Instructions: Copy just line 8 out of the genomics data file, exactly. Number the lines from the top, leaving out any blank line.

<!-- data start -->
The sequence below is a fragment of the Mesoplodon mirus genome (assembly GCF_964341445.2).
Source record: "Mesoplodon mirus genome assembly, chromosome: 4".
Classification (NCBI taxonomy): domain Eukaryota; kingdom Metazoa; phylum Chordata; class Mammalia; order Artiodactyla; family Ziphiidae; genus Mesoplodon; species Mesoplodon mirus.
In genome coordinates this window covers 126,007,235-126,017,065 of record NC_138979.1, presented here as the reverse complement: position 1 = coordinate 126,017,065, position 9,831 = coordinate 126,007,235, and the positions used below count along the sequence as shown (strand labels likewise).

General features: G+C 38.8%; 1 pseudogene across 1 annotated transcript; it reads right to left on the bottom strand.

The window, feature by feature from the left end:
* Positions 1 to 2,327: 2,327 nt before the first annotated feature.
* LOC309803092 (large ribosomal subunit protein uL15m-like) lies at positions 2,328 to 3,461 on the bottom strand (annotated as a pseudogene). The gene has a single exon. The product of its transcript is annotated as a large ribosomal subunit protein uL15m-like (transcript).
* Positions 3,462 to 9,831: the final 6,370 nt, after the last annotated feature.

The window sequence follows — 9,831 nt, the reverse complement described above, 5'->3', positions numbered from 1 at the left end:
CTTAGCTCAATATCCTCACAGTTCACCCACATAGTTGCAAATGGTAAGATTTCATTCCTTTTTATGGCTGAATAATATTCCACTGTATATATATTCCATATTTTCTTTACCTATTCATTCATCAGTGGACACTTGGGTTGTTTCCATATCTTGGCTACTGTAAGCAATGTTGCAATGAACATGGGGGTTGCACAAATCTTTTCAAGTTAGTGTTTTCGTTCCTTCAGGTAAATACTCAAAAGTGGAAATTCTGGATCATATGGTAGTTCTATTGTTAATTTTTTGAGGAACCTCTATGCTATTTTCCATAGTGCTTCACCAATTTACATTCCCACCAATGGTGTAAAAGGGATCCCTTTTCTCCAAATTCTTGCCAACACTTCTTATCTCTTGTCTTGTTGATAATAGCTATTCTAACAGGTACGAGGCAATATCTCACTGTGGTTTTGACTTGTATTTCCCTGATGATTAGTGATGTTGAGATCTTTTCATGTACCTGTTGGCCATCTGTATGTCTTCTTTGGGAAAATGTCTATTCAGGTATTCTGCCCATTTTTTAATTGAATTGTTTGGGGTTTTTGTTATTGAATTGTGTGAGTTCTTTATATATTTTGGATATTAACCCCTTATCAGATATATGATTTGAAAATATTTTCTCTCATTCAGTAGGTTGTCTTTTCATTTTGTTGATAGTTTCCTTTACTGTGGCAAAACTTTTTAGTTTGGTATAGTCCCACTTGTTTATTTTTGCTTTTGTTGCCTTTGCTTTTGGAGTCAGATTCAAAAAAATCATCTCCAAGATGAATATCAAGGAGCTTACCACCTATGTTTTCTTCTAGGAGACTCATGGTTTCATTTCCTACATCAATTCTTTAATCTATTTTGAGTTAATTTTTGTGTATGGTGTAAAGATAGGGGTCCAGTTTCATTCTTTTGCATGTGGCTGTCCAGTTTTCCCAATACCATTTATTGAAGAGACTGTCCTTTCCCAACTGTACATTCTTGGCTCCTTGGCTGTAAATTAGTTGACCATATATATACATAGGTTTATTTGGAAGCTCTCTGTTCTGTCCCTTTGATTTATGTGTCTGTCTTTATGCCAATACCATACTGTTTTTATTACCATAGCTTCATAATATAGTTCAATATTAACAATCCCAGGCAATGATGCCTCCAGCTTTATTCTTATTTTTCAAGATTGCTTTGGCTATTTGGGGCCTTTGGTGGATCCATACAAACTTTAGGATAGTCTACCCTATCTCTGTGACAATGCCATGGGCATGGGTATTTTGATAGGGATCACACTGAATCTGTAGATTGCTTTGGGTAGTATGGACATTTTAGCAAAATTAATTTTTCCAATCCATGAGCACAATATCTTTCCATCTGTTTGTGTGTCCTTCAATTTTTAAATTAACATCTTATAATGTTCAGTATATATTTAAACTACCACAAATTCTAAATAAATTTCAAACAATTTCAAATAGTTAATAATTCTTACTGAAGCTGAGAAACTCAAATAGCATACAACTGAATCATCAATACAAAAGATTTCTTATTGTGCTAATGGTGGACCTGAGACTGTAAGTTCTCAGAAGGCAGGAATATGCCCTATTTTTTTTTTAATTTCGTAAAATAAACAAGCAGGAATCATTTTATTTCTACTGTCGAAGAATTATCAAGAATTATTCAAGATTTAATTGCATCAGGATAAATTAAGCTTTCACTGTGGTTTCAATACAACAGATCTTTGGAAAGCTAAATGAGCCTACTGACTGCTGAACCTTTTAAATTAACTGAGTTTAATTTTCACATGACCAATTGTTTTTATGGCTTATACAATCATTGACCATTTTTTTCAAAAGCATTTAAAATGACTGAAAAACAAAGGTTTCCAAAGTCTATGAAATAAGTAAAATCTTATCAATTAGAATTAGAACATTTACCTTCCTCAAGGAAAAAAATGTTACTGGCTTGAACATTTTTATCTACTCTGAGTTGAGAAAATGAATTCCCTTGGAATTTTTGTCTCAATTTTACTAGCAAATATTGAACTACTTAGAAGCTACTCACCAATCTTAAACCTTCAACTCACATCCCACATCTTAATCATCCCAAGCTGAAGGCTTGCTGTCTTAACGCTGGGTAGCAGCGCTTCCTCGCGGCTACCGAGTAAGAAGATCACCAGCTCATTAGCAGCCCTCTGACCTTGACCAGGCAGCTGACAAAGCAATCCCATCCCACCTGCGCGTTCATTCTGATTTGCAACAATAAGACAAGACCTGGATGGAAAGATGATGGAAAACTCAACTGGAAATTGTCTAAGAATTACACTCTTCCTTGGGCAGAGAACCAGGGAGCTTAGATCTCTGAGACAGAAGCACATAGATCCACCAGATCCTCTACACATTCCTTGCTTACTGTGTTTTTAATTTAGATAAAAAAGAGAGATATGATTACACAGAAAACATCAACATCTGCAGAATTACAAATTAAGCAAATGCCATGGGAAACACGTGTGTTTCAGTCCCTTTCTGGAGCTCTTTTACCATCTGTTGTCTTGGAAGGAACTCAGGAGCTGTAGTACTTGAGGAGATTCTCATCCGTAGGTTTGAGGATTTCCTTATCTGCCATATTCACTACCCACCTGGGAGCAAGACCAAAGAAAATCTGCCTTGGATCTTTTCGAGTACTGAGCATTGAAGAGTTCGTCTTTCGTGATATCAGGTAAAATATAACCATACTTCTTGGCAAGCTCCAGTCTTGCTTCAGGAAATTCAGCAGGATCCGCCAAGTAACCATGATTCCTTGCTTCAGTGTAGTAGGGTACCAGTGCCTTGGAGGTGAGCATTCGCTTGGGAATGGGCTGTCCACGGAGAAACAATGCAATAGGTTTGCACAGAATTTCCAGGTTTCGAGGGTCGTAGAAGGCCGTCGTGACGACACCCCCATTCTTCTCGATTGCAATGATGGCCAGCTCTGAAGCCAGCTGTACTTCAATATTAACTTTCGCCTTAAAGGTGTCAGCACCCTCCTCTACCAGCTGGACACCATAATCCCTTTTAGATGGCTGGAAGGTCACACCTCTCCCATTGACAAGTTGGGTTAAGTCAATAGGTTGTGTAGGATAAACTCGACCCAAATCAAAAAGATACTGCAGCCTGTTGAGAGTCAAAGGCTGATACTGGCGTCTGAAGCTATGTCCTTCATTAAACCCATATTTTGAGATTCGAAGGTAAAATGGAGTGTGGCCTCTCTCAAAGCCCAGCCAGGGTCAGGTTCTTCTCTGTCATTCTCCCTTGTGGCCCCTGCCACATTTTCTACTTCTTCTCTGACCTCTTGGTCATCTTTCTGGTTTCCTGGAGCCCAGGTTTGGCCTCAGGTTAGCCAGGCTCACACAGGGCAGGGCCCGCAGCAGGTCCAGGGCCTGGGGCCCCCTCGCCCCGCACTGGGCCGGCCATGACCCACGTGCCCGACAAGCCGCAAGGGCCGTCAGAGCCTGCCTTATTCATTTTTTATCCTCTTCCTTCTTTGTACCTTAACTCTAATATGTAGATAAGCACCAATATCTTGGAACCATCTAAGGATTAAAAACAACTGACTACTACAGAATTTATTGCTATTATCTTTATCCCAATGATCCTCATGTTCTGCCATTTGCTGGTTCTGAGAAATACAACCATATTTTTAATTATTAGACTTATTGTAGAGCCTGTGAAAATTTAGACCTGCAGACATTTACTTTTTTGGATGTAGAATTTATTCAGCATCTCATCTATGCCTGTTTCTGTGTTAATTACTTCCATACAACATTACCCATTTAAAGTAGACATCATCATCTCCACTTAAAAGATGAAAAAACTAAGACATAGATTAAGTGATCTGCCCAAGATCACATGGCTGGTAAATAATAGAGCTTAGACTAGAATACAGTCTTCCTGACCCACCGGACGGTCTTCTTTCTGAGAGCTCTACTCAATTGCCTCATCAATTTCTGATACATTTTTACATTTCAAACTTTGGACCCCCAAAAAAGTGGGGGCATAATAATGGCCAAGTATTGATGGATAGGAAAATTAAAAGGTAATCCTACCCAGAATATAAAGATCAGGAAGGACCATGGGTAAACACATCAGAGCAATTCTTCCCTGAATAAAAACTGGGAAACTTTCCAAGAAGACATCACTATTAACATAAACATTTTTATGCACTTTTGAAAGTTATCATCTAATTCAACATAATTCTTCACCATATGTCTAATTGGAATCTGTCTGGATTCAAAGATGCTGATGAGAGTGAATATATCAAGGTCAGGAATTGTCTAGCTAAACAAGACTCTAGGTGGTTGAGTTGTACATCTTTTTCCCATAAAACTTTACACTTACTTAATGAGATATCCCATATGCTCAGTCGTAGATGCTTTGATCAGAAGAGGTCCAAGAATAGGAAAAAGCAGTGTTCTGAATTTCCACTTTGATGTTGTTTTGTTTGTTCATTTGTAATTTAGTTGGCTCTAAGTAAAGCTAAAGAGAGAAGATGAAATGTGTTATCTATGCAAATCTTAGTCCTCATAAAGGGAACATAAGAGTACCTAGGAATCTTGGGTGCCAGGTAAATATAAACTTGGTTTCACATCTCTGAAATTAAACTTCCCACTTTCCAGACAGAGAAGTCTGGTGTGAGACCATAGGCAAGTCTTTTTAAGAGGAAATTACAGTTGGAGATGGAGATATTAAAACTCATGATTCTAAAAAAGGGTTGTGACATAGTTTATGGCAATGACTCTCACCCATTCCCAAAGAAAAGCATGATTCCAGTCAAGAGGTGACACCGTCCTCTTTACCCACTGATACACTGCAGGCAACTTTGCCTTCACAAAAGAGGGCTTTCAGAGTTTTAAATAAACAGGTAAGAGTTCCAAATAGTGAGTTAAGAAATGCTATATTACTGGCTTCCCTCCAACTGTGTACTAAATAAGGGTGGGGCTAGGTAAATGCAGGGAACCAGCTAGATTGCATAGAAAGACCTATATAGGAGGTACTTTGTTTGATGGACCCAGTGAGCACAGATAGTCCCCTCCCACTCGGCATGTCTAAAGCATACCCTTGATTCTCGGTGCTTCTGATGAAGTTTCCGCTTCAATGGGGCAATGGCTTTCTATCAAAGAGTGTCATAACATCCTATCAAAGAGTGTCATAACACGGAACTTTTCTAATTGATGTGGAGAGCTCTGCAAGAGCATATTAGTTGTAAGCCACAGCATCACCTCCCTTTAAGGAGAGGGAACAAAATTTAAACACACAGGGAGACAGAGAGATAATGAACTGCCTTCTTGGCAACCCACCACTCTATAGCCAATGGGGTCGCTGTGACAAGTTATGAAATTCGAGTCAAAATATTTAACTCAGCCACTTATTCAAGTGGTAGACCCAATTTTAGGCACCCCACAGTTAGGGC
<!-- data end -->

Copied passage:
* LOC309803092 (large ribosomal subunit protein uL15m-like) lies at positions 2,328 to 3,461 on the bottom strand (annotated as a pseudogene). The gene has a single exon. The product of its transcript is annotated as a large ribosomal subunit protein uL15m-like (transcript).